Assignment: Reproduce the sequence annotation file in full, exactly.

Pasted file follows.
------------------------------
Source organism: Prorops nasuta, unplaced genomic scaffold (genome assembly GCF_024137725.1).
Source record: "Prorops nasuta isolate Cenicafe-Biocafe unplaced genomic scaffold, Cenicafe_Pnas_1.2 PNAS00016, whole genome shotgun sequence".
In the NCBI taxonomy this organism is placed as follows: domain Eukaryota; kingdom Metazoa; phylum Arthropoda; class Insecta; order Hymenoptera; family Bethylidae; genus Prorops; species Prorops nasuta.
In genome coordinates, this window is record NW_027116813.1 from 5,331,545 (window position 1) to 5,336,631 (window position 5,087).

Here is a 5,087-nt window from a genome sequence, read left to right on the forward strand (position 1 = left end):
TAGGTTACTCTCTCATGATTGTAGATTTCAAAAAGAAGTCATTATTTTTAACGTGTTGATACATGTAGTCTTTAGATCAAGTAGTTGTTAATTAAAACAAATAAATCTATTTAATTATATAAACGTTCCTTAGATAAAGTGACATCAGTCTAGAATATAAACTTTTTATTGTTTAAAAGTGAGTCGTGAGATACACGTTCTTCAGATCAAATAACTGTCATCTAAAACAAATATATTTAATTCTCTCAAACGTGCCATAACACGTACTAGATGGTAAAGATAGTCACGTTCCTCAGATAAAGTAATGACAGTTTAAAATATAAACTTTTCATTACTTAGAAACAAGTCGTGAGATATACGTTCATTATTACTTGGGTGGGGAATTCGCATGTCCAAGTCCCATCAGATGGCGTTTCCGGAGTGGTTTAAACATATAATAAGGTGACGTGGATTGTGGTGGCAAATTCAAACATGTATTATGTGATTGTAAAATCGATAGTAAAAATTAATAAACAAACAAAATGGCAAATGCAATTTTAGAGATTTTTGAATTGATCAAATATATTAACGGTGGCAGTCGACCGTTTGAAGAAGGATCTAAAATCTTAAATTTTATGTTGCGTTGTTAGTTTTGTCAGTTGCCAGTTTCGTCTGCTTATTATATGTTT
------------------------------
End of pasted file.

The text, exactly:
Source organism: Prorops nasuta, unplaced genomic scaffold (genome assembly GCF_024137725.1).
Source record: "Prorops nasuta isolate Cenicafe-Biocafe unplaced genomic scaffold, Cenicafe_Pnas_1.2 PNAS00016, whole genome shotgun sequence".
In the NCBI taxonomy this organism is placed as follows: domain Eukaryota; kingdom Metazoa; phylum Arthropoda; class Insecta; order Hymenoptera; family Bethylidae; genus Prorops; species Prorops nasuta.
In genome coordinates, this window is record NW_027116813.1 from 5,331,545 (window position 1) to 5,336,631 (window position 5,087).

Here is a 5,087-nt window from a genome sequence, read left to right on the forward strand (position 1 = left end):
TAGGTTACTCTCTCATGATTGTAGATTTCAAAAAGAAGTCATTATTTTTAACGTGTTGATACATGTAGTCTTTAGATCAAGTAGTTGTTAATTAAAACAAATAAATCTATTTAATTATATAAACGTTCCTTAGATAAAGTGACATCAGTCTAGAATATAAACTTTTTATTGTTTAAAAGTGAGTCGTGAGATACACGTTCTTCAGATCAAATAACTGTCATCTAAAACAAATATATTTAATTCTCTCAAACGTGCCATAACACGTACTAGATGGTAAAGATAGTCACGTTCCTCAGATAAAGTAATGACAGTTTAAAATATAAACTTTTCATTACTTAGAAACAAGTCGTGAGATATACGTTCATTATTACTTGGGTGGGGAATTCGCATGTCCAAGTCCCATCAGATGGCGTTTCCGGAGTGGTTTAAACATATAATAAGGTGACGTGGATTGTGGTGGCAAATTCAAACATGTATTATGTGATTGTAAAATCGATAGTAAAAATTAATAAACAAACAAAATGGCAAATGCAATTTTAGAGATTTTTGAATTGATCAAATATATTAACGGTGGCAGTCGACCGTTTGAAGAAGGATCTAAAATCTTAAATTTTATGTTGCGTTGTTAGTTTTGTCAGTTGCCAGTTTCGTCTGCTTATTATATGTTT